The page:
the luve o' God, dinna set at naught sic
can a warning. Evil wi' befa if ye sail
Larry laughed, but not very heartily,
for he by no means was proof against
the notion.! of his people. He had set
his heart, however, upon sailing with all
expedition; and as he knew well that his
messmates themselves would obstinately
refuse to sail were they told what his
sweetheart had seen, he determined to
keep it from them.
"That, for a the evil ees, and a' the
auld wife's joucks !" cried he, snapping
his fingers with an air of a bravado.
"A the spells o' darkness shall no keep
our bonny boat frae hoisting its wings
to the blast, an' coming back in sax days
wi' caller herrin' to fill the creels. Ye
ken the auld song, lassie :
'Weel may the boatie row.
And weel may she speed,
Weel may the boatie row.
That earns the bairnies bread."
" Larry, dearie, ance mair, for the
luve o' God for the luve o' me dinna
be sae daft and reckless. Auld Tam
Fairly was .just sae. He wadna take
tent when he met the evil ee, and he
sailed the same nicht, an' was drooned
wi' a on board. An' then, there was a
young Abbie Suewlie, who used to
laugh at his auld grandmither when
"Ye're na better than an auld grand
mither yersel', to maunder at that rate.
The wiud's fair, an' the sky's clear, an'
a' promises weel. Gude sake, dinna
baud me back sae !" for they were now
on the jetty, and the poor girl, in her
terror and anxiety to detain her lover,
was clinging to his back. "See, if Jock
an Allan are na laughing at us enough
to split. We'll be the toun's jouk i' ye
carry on sae.
Hastily, and even roughly, disengag
ing himself, Larry gave her a hearty
kiss, and leapt into the boat, which had
its sails ready hoisted, and bagging with
the breeze. The rope was cast off, and
the little bark swiftly cut through the
waves, impelled by its heavy red sail
Poor Lillias waved her hand in adieu,
and burst into tears.
She watched the boat till it was but
a mere speck, and was hid from sight by
an island, as it sailed down the Forth
for the open sea. Filled with dire fore
bodings, she walked slowly home, and
mechanically set to work knitting a new
In five or six days several of the New
Haven boats returned, with the sad news
that not one herring had been caught.
and that the rumor of their appearance
was altogether false. Larry's boat was
not of the number, and when Lillias ea
gerly questioned the arrivals concerning
him, they one and all expressed their
surprise that he had not returned before
them, for they said he was the first to
give up the bootless adventure, and
spread his sail for home before any of
The poor unhappy girl was now half
distracted. She felt certain that the boat
had foundered, remembering the warn-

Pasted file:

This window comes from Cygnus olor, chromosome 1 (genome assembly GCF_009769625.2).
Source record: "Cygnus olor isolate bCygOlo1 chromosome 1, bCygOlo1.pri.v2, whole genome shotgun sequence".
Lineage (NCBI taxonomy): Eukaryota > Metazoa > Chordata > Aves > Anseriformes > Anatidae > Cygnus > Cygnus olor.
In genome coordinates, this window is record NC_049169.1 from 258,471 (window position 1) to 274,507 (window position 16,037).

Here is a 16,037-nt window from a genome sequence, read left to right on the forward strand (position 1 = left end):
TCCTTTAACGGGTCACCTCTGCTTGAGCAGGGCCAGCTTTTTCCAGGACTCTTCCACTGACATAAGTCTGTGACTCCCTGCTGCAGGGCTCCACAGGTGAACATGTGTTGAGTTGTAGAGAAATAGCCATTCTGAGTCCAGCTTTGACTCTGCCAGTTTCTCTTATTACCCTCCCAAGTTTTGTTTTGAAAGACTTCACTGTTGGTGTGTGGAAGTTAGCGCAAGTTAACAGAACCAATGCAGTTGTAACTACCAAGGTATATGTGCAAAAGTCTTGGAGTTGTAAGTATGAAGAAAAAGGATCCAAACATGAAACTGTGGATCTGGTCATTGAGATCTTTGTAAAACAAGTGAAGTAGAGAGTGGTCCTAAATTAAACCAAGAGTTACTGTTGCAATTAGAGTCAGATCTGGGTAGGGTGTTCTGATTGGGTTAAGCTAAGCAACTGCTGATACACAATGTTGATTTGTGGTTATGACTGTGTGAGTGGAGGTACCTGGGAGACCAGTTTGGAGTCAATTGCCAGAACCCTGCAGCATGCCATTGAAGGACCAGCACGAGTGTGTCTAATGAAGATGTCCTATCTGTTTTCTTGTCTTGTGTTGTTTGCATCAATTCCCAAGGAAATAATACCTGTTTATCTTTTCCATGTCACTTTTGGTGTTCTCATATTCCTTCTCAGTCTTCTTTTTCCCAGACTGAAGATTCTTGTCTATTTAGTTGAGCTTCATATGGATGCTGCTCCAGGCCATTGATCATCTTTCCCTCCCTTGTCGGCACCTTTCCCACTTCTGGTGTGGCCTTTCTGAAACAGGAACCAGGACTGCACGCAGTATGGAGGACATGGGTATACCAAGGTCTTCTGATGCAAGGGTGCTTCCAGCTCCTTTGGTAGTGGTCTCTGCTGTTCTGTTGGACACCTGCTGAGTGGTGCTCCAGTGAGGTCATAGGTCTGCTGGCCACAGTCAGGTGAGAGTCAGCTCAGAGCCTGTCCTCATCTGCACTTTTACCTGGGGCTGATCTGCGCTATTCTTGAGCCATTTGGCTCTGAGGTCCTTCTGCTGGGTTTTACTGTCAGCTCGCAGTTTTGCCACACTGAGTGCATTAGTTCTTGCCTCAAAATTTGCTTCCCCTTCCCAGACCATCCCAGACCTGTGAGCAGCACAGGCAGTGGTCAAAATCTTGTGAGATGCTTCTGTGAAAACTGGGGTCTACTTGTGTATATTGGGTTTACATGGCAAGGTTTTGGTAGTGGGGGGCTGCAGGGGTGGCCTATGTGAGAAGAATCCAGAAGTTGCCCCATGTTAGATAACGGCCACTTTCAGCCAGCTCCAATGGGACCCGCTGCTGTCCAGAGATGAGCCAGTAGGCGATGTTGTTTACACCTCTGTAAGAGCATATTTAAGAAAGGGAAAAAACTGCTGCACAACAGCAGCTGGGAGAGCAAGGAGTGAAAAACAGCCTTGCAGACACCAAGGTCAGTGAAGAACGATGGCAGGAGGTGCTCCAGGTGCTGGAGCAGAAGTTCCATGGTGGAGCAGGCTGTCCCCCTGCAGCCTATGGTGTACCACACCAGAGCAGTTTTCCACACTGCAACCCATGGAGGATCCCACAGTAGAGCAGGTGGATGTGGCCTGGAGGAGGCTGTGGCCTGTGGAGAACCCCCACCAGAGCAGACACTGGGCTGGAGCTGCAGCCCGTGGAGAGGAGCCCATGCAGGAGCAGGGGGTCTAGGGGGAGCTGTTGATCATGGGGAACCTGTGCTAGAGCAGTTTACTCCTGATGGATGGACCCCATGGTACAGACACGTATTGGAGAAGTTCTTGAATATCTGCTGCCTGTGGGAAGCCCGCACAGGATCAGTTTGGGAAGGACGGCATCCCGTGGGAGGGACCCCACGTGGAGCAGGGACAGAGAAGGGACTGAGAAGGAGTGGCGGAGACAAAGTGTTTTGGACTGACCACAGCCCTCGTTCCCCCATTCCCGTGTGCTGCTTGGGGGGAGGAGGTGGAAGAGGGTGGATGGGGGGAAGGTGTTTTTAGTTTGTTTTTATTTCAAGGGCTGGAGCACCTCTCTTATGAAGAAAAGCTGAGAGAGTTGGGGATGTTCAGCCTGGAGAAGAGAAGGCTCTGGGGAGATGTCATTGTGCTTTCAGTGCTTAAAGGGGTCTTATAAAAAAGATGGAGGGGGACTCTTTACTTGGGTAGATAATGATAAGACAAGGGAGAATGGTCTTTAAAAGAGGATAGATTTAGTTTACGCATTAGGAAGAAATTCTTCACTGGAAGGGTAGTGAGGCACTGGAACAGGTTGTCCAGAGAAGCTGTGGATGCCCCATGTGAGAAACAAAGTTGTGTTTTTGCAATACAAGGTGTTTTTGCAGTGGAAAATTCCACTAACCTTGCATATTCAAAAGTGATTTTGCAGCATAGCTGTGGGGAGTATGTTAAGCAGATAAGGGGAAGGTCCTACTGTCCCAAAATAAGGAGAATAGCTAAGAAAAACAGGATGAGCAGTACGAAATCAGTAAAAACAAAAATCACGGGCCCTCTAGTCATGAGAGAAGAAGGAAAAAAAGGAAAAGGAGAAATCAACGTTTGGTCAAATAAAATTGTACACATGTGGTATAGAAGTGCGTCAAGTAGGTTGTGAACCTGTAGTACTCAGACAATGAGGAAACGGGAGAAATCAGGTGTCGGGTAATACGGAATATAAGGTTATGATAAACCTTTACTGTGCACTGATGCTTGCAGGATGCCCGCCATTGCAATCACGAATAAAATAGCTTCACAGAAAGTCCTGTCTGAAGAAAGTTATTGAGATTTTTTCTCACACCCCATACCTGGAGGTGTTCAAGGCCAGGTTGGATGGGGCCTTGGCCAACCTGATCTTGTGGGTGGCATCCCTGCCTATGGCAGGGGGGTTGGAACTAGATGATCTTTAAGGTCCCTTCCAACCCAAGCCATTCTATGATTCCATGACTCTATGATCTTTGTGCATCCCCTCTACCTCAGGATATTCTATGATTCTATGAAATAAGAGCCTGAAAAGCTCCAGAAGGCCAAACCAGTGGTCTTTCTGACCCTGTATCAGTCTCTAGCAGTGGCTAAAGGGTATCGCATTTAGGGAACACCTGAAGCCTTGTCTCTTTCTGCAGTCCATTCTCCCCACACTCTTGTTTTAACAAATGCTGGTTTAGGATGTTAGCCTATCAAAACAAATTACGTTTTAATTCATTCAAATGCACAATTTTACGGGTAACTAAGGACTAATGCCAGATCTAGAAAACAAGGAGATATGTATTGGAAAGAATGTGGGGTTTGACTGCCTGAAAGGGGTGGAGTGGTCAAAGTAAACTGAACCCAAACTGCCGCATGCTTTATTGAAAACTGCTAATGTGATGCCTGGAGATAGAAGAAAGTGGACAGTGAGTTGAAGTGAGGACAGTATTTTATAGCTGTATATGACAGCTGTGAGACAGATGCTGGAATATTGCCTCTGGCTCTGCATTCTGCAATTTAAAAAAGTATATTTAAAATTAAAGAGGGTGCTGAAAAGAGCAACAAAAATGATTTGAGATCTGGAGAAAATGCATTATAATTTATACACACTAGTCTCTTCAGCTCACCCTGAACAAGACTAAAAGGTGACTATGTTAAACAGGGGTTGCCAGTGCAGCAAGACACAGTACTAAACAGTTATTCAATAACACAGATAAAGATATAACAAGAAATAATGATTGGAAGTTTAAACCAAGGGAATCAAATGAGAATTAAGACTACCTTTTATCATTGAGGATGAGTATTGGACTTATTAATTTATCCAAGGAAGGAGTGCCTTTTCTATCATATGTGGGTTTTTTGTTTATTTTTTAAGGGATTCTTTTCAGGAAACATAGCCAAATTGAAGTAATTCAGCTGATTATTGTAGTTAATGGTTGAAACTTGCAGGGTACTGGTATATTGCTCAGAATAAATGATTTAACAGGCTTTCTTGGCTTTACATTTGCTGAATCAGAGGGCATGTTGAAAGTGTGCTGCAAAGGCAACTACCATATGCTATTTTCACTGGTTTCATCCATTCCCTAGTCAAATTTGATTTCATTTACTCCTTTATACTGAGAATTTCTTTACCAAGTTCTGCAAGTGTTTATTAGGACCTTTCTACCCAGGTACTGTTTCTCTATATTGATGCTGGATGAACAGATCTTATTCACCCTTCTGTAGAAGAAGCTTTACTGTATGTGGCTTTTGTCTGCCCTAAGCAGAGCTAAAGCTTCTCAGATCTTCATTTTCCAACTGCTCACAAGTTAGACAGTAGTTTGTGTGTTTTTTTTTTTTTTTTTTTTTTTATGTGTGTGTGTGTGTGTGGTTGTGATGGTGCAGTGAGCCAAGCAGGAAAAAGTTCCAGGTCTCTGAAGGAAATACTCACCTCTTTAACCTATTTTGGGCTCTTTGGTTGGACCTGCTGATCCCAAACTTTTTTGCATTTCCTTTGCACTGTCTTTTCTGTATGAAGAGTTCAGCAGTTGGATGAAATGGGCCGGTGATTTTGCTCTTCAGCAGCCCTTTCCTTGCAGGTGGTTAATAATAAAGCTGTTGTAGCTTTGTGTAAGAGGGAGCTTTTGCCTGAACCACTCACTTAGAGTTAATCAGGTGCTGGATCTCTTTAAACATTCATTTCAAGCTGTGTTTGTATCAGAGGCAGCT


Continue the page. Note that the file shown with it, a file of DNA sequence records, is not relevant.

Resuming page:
ing of the evil eye, and how madly her
lover had laughed it to scorn.
When Larry and his crew were on the
homeward voyage, they had outsailed
all their brother fishermen, and were
running up for the Forth. When off
Bass Rock, one of them noticed some
black objects rising and sinking to the
leeward. They bore up to them, and
found they were four or five rundicts of
French brandy, evidently cast overboard
by some smugglers. Here was a temp
tation to the poor fellows, dispirited as
they were by the ill success of their voy
age. But they all knew that the strict rev
enue law forbade them to pick up any
cask of spirits at sea, if of less capacity
than forty gallons the reason being that
frauds were frequently practiced by
smugglers bringing in small casks, and
alleging they found them floating on the
sea. The duty, therefore, of the fisher-
men was, not to touch the casks, but to
give notice to (he officers of the customs,
that they might secure the "waifs and
strays" in question.
Larry fell the temptation with peculiar
force, owing to his position. He was
returning with an empty boat to claim
bis bride, and, although at any other
time his natural rectitude would have
saved him, he now weakly yielded, and
his opinion, as skipper of the boat, de
cided any doubts of qualms of conscience
on the part of his crew. They therefore
hauled the rundlets on board, find hi
ding them under the nets, put towards
land, and at nightfall attempted lo run
the booty on the coast. They were
seized in the act by some revenuo offi
cers, and Lillias soon heard that her be
trothed was lodged in Leith goal, await
ing examination on the charge of smuggling-
The unhappy girl and mrny of the
fishermen attended the next morning at
the 1ip.11 of where the magistrate sat in
judgment. The evidence was too clear
for any defence to avail ; but Larry took
all the blame on himself, and so strong
ly averred that hisaown influence, as
skipper, had alone induced his crew lo
take part in the act, that the magistrates
mercifully discharged them, with a
strong admonition to beware of the fu
ture ; but the boat was forfeited, and Lar
ry himself was doomed. The presiding
justice read over in the court the clause
of the act defining the penalty incurred
by the latter, as follows :
"Every such person, so convicted as
aforesaid, shall, immediately upon such
conviction, pay into the hands of such
justices, fec, for the use of His Majesty,
the penalty of one hundred pounds, with
out any mitigation whatever, for acy
such offence of which he shall be so con
victed as aforesaid, or in default there
"A hundred pounds 1" ejaculated the